County sewer program highlighted
O’Quinn cites examples of commission ‘leadership’
Spokane County recently marked completion of 30 years of work to protect the region’s drinking water through an aggressive sewer program.
More than 30,000 homes and businesses were taken off septic systems that had been dumping wastewater into the ground above the Spokane area’s sole source of drinking water.
The $327 million project was controversial and met resistance from residents who had been accustomed to inexpensive ways of disposing their wastewater.
But the need to prevent partially treated sewage from migrating into the region’s aquifer drove county to tackle the program.
A key part of the sewer extension was construction of a wastewater treatment plant at Freya Street just south of Trent Avenue. The $173 million plant, completed in 2011, is the largest capital investment in county history.
County Commissioner Shelly O’Quinn said the success of the wastewater system is an example of the kind of leadership she hopes to provide as the newest member of the commission.
O’Quinn on Friday delivered a “state of the county” address to a packed breakfast meeting of Greater Spokane Incorporated, the region’s chamber of commerce.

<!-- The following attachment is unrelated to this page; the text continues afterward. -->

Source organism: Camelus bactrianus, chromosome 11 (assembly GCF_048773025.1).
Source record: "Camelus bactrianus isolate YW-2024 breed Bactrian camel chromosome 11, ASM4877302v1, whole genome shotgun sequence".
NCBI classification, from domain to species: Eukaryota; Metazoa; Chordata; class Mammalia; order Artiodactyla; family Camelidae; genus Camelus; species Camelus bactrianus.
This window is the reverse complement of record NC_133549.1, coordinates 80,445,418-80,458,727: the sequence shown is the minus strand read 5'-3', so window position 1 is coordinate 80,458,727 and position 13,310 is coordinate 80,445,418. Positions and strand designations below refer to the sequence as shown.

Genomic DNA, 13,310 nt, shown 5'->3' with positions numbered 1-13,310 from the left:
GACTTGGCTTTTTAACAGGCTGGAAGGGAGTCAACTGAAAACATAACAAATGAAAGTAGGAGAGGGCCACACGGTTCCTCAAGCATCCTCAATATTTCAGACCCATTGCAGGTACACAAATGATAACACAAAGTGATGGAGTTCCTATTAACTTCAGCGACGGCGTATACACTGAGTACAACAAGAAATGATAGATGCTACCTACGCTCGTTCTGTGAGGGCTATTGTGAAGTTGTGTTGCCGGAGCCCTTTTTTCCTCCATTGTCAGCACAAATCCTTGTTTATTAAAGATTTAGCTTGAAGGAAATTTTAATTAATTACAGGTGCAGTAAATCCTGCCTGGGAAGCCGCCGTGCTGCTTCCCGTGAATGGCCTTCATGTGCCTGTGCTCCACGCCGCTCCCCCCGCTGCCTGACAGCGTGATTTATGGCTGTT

“We are taking an active leadership role in government,” she told the crowd at Mirabeau Park Hotel.
Commissioners recently voted to take over administration of the Spokane County Jail and Geiger Corrections Center, and are committed to making cost-saving reforms in the criminal justice system, she said.
The county earlier this year completed a deal to expand Spokane County Regional Animal Protection Service to the city of Spokane, creating a single animal control agency countywide. SCRAPS will move into a new facility on Trent Avenue.
The animal control program is another example of how the county is seeking to improve local government services, O’Quinn said.
O’Quinn said she and the other commissioners are going to continue efforts to protect Fairchild Air Force Base from civilian encroachment.
She said she is a big supporter of the county’s acquisition of conservation lands through a voter-approved purchasing program.
The county recently hired an expert in management efficiency to be its chief operating officer, a move that should help contain the escalating cost of government services, she said.
“We are committed to thinking outside the box,” O’Quinn said. “We are committed to expanding our role as regional leaders.”